When a lagoon channel crosses a monitoring transect, as it invariably does, there is a little adventure as overly attentive Blacktip reef sharks make a beeline for any submerged body part! Alertness and a stout stick has proved a sufficient deterrent (so far)…

On Temoe, a seabird census and vegetation survey was completed and a significant increase in Murphy’s petrel (several hundred to over one thousand!) was noted, from a similar survey made several years earlier.

Baseline surveys are being made for all sites which are being augmented with acoustic recorders as a means of tracking changes in the number of calls for species of interest.

More to follow shortly!

On behalf of us all,

Steve

Save European seabirds


This video from Britain is called BBC Natural World – Saving Our Seabirds – Full Documentary.

From BirdLife:

Troubled waters for our seabirds

By Marguerite Tarzia, Fri, 26/06/2015 – 16:03

Did you know that we have 82 species of seabird in Europe? You probably recognise the most charismatic ones, like the clown faced Atlantic Puffin and sharp blue-eyed Northern Gannet. But there are many other species you may not know because they actually spend nearly their entire lives out at sea and so are rarely seen, only coming to our shores to breed before flying off again into the deep blue. Many of these species are in trouble, facing declines and possible extinction based on the latest scientific information. The current situation is clear: urgent action is needed so they don’t disappear from Europe forever.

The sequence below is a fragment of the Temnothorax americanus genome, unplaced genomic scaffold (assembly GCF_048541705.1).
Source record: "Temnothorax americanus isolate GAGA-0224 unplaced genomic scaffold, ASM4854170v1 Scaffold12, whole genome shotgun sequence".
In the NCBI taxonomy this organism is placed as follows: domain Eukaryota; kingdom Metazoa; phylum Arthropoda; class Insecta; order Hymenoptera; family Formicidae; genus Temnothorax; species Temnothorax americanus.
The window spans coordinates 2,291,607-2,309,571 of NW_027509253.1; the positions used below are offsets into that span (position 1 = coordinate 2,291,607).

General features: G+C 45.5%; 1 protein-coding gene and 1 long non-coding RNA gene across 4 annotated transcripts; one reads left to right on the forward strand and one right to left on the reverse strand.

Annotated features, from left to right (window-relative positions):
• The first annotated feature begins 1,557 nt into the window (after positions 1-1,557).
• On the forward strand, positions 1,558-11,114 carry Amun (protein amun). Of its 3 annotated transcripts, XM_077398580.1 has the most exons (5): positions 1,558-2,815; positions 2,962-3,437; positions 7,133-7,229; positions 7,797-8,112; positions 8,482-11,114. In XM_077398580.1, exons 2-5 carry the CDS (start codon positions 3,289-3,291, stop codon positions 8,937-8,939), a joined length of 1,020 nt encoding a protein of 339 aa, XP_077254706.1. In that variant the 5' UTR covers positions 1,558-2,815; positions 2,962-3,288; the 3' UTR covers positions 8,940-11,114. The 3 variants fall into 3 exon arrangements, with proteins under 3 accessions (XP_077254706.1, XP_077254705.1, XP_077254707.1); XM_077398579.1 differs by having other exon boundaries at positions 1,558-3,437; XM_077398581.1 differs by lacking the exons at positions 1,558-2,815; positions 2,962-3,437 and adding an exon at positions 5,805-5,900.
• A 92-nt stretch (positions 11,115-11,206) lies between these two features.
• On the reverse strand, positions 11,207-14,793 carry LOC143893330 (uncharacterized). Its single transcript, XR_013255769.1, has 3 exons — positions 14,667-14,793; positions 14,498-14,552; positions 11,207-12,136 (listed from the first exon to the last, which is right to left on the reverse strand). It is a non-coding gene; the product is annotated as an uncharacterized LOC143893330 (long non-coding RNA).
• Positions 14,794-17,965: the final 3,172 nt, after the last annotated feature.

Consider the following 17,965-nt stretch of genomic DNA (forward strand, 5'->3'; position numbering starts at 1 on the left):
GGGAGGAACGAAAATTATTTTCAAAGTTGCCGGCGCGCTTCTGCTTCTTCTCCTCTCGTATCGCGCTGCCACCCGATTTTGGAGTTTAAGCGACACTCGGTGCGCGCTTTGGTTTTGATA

Why is the fate of our seabirds so grim today? They have been facing multiple threats: climate change, which amongst other impacts can make it more difficult for seabirds to find food; they often risk being caught and killed accidentally in fishing gear; they are losing breeding and feeding habitat because of infrastructure on land and at sea; they are being preyed on by invasive rats, cats and foxes; and poisoned or choked by marine litter and oil pollution.